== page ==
Key Stage 3 English

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The current Key Stage 3 English National Curriculum states the following aims:

  • read easily, fluently and with good understanding  and develop the habit of reading widely and often, for both pleasure and information

  • acquire a wide vocabulary, an understanding of grammar and knowledge of linguistic conventions for reading, writing and spoken language  appreciate our rich and varied literary heritage

  • write clearly, accurately and coherently, adapting their language and style in and for a range of contexts, purposes and audiences

  • use discussion in order to learn; they should be able to elaborate and explain clearly their understanding and ideas

  • be competent in the arts of speaking and listening, making formal presentations, demonstrating to others and participating in debate

It is split into 4 distinct sections:
  1. Reading: in this section, children will cover

  • 2 Shakespeare plays

  • Influential world literature

  • Prose, poetry and drama ( both pre-first World War and contemporary)


  1. Writing: here, children will be taught how to write 

  • A variety of texts that will include formal and informal types of writing including letters, arguments and various presentational texts

  • Presentations and scripts for presentations

  • Various types of imaginative writing including poetry and scripts

  • Essays and stories

Write without fear

  1. Spoken English: this ties into a degree with the writing aspect of the curriculum. Children will be taught 

  • to rehearse, improvise and perform poetry and plays

  • Participate in structured class discussions and debates

  • to express their own ideas on a given discussion point

  1. Grammar and vocabulary: again, this section is designed to stretch and support each child to achieve a high standard of spoken and written English. Children will be taught to

  • Study how effective grammatical techniques are through various texts

  • Lean-to effectively analyse the more challenging texts

  • Understand the difference between spoken and written English. This will include understanding the difference between formal and informal registers, and Standard English, as well as other varieties of English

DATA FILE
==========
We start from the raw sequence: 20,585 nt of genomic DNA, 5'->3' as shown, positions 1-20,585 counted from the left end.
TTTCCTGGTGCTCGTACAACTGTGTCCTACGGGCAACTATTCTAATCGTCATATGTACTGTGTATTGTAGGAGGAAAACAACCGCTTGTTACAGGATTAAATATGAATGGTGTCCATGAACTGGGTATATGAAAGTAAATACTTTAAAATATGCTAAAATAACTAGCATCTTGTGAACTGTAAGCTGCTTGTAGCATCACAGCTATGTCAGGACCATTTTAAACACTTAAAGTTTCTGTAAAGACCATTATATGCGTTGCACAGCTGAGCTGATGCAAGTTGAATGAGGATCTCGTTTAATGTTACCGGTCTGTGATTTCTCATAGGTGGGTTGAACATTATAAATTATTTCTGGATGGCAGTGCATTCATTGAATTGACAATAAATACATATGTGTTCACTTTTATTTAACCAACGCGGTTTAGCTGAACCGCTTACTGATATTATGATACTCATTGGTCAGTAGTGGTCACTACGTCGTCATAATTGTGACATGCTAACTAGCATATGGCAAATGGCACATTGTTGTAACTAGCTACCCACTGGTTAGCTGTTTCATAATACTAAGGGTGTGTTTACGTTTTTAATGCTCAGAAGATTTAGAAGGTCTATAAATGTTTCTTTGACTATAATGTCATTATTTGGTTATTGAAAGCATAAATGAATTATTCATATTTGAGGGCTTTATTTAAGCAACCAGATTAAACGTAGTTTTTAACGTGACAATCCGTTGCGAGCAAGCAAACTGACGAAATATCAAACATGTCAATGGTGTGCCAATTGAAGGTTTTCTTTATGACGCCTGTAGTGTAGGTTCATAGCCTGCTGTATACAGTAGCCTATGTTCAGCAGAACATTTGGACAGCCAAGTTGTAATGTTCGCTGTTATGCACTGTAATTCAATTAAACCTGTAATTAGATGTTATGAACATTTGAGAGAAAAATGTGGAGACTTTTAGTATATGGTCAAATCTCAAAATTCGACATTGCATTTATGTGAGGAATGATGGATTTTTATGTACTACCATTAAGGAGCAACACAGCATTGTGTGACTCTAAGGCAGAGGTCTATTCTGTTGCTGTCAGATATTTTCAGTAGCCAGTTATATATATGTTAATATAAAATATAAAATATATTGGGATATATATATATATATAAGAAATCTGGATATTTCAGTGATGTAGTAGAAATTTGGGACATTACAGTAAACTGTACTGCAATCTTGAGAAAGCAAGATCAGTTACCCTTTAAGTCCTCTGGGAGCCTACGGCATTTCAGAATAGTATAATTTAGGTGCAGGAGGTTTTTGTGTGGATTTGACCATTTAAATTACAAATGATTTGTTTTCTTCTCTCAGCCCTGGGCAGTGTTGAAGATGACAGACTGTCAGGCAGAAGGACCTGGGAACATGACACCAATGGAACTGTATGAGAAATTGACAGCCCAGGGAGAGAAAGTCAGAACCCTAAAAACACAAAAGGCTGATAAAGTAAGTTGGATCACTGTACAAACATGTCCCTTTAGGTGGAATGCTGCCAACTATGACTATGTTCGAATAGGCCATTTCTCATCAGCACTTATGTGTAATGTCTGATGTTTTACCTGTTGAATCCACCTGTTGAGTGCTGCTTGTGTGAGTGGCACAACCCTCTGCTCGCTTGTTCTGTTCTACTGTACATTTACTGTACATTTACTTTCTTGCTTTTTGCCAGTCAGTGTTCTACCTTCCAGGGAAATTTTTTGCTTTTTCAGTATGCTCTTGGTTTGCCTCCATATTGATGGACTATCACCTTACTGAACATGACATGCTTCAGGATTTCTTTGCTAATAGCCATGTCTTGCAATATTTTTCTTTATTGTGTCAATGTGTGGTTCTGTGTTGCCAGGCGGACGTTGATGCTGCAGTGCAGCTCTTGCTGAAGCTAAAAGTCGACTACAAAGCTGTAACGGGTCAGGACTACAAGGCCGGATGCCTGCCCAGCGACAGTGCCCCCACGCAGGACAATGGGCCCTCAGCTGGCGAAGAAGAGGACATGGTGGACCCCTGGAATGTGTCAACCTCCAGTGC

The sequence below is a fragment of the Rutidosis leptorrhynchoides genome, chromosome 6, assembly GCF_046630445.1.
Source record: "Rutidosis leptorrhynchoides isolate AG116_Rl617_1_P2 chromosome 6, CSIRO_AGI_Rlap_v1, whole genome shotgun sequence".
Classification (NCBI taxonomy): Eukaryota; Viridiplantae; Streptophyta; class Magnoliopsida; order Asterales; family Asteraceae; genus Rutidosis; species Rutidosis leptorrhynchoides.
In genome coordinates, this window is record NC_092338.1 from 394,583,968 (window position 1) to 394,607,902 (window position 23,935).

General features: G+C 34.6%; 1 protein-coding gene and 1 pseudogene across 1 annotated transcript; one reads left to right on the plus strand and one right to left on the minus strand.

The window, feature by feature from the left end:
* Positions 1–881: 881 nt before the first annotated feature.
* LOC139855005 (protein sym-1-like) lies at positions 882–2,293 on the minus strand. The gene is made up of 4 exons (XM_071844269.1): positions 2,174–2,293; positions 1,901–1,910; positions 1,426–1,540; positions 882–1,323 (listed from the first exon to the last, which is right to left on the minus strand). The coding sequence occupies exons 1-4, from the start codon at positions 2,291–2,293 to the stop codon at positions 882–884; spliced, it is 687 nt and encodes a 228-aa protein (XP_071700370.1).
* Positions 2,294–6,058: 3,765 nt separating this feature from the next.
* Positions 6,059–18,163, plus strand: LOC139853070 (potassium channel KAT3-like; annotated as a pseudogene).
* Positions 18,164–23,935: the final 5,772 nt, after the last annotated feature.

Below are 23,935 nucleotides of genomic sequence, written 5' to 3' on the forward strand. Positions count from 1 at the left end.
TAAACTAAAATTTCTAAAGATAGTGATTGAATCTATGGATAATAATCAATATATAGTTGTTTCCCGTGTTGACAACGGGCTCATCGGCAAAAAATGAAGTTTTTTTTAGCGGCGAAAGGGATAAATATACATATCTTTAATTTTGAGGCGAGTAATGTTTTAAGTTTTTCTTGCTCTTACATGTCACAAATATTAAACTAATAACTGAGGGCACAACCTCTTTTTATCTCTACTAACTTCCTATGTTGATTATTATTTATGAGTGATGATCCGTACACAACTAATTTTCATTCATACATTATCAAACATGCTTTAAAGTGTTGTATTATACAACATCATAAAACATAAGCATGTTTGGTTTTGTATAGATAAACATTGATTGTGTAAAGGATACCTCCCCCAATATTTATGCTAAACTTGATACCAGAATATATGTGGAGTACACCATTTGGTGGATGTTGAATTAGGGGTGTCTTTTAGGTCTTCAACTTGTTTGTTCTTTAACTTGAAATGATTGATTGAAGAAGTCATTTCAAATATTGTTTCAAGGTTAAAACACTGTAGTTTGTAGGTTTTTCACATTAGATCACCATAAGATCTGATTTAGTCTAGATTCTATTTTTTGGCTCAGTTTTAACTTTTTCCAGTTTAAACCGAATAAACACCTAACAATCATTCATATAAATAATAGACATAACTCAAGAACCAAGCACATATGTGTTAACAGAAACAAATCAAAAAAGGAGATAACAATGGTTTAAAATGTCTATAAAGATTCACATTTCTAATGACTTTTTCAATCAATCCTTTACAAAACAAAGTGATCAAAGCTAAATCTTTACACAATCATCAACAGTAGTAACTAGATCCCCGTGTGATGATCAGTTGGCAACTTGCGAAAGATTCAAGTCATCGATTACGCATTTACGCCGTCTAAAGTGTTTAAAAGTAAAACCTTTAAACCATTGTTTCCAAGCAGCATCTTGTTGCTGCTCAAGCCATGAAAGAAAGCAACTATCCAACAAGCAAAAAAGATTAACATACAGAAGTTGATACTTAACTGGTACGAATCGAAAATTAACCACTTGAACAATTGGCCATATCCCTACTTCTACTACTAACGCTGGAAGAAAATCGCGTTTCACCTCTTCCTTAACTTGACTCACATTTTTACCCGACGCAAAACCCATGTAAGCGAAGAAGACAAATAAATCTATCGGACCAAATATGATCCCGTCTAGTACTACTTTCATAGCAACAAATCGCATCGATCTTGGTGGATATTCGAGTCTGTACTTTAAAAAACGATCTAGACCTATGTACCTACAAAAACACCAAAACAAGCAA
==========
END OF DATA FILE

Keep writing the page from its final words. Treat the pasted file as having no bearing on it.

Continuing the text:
• Using Standard English confidently in their own spoken and written work

  • Extending grammatical knowledge and using that knowledge in their own work for grammatical effect

  • Understanding and using literary and linguistic terminology confidently and precisely.

Chose Your Words

In terms of teaching

At Redbridge Tuition, we are able to split this into 2 categories:

  1. The first is to ensure that children are secure in terms of skills that they have learnt at key stage 2 as foundations always need to be strong in order to further build upon that base and extend into the KS3 curriculum.

  2. The second responsibility is to ensure that the children can build their foundations for GCSE so that the transition is not too steep.

How Redbridge Tuition can help:

At this stage, students begin to encounter more difficult texts and poems. Many schools will start to work through approachable Shakespeare plays such as Romeo and Juliet and Macbeth, and will often watch adaptations of the plays. We can offer additional support in terms of helping students navigate the passages and texts, as well as put these texts into context.

More complex ideas like mood, register and tone, become of greater importance when analysing at KS3. This skill will become the foundation of what the GCSE exams will be built on.

It is recommended that a student keeps reading ambitiously to build a strong sense for these more subtle ideas and a wider knowledge base. This reading will help children become a lot more familiar with the transition of the English Language over the periods covered in KS3, as well as gain confidence in noticing the more subtle aspects of the text they are studying.

Sometimes GCSE students come to us with poor foundations, are barely able to write basic essays, do not understand how to approach creative writing, and have an underdeveloped vocabulary. It is thus critical for students to work hard during KS3 and keep trying to develop their English language skills.

We will help children develop skills such as writing a letter, constructing a balanced and critical three-paragraph essay, and developing creative fiction writing, as all of these are important skills to practise to create a strong foundation for GCSE.

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